Action taken against Mid Wales waste operator

Natural Resources Wales (NRW) has taken action against the operator of a mid Wales landfill site due to the risk of pollution it poses.

Officers from NRW suspended the permit of the operators of Bryn Posteg landfill near Llanidloes, Powys, on Friday (19 January) after evidence showed that the site now holds substantially more waste than is legally allowed.

NRW estimates that the landfill site is also significantly higher in places than permitted.

Both of these are a breach of the operator’s environmental permit.

As a result the operators, Potters Waste Management, one of Wales’ largest waste operators, are not allowed to tip any more waste in the landfill.

Every landfill site needs an environmental permit from NRW to operate. This details how the operator will manage the site to minimise the impact on air, land and water in the area.

NRW has now instructed the company to examine the potential risk that this waste poses.

Last year NRW applied other legal measures, such as serving legal notices on the operator, in an attempt to make the site compliant with its permit conditions.

David Powell, Operations Manager for Natural Resources Wales, said: “We try to work with operators of landfill sites wherever we can to make sure they protect the environment by complying with the conditions in their permit.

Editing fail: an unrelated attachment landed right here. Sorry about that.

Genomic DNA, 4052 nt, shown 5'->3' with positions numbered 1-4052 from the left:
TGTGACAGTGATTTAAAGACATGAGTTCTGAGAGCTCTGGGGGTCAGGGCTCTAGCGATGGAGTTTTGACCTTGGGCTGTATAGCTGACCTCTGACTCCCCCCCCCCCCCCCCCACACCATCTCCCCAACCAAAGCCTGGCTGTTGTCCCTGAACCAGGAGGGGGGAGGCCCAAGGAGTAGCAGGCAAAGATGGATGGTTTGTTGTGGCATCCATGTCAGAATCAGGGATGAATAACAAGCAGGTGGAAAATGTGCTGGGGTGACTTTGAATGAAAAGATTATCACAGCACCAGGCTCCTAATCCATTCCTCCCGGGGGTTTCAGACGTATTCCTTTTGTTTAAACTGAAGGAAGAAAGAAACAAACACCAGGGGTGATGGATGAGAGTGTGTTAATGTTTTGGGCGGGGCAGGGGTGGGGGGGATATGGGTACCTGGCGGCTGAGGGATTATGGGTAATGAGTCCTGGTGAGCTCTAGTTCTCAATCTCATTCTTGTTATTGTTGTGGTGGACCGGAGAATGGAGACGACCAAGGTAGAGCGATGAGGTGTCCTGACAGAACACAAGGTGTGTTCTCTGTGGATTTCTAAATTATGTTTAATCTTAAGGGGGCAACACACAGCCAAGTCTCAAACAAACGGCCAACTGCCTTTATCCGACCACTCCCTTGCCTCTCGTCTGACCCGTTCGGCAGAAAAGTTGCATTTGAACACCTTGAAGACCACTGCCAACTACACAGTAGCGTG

“We now have evidence that Bryn Posteg Landfill site contains significantly more waste than it is permitted to do so.

“The decision to stop waste being disposed of in the landfill is a last resort, but there is a risk to the surrounding environment as a result of over-tipping.

“Waste sites have a permit setting out rules which they have to follow so they don’t pose a risk to the environment and local people.

“We have given the company every opportunity to comply with the conditions in their permit but they have not done this.”

Under the terms of their environmental permit Potters Waste Management can tip up to 75,000 tonnes of waste at Bryn Posteg every year and this must be treated in a very specific way within an engineered area.

NRW’s investigations are continuing.

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